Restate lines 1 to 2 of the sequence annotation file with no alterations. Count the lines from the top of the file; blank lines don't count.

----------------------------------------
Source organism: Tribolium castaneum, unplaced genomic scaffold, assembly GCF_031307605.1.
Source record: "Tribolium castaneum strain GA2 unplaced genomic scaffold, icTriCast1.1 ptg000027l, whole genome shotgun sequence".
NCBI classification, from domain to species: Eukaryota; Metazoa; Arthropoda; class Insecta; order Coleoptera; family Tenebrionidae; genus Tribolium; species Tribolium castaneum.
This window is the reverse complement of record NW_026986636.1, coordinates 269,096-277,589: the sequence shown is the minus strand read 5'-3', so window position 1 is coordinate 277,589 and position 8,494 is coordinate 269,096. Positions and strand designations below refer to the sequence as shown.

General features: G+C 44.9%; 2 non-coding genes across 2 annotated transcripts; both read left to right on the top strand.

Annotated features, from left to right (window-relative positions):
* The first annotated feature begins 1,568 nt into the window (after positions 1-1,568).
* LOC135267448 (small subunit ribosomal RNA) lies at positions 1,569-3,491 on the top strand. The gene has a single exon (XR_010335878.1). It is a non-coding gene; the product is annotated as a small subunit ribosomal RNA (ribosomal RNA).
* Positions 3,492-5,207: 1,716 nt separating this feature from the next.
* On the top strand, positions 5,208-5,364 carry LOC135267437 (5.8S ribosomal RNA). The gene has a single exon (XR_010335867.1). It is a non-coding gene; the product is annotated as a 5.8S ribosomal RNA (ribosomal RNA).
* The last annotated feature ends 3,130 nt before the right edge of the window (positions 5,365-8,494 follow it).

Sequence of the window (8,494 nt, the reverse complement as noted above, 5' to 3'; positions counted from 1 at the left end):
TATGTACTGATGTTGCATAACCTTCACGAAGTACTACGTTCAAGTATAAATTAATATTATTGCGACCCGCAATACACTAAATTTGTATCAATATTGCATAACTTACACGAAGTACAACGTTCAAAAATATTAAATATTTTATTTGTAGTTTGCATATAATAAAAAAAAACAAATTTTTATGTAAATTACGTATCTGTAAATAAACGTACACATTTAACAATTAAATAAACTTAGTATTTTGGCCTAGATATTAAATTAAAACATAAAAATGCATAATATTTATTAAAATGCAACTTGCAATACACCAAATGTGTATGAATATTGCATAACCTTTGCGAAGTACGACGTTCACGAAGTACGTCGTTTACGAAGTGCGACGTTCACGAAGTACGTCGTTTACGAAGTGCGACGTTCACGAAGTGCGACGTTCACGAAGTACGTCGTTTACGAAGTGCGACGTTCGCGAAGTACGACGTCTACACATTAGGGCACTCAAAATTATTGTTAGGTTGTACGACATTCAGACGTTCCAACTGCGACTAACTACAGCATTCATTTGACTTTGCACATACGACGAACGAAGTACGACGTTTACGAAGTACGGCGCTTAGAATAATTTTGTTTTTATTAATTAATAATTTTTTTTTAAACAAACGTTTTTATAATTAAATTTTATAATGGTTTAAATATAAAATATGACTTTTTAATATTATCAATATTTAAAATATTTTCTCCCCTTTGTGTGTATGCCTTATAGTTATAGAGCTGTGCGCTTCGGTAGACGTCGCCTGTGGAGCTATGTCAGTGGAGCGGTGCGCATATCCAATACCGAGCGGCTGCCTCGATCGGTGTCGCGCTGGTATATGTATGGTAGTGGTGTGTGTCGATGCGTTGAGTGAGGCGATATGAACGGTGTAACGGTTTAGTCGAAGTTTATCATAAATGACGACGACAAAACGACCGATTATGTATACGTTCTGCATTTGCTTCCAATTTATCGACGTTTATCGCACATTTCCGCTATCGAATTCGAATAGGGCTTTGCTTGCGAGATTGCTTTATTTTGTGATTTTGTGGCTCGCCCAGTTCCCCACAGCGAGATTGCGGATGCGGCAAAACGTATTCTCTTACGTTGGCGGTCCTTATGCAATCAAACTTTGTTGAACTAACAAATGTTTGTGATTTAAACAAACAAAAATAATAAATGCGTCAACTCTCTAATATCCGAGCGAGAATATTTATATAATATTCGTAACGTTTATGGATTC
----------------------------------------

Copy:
Source organism: Tribolium castaneum, unplaced genomic scaffold, assembly GCF_031307605.1.
Source record: "Tribolium castaneum strain GA2 unplaced genomic scaffold, icTriCast1.1 ptg000027l, whole genome shotgun sequence".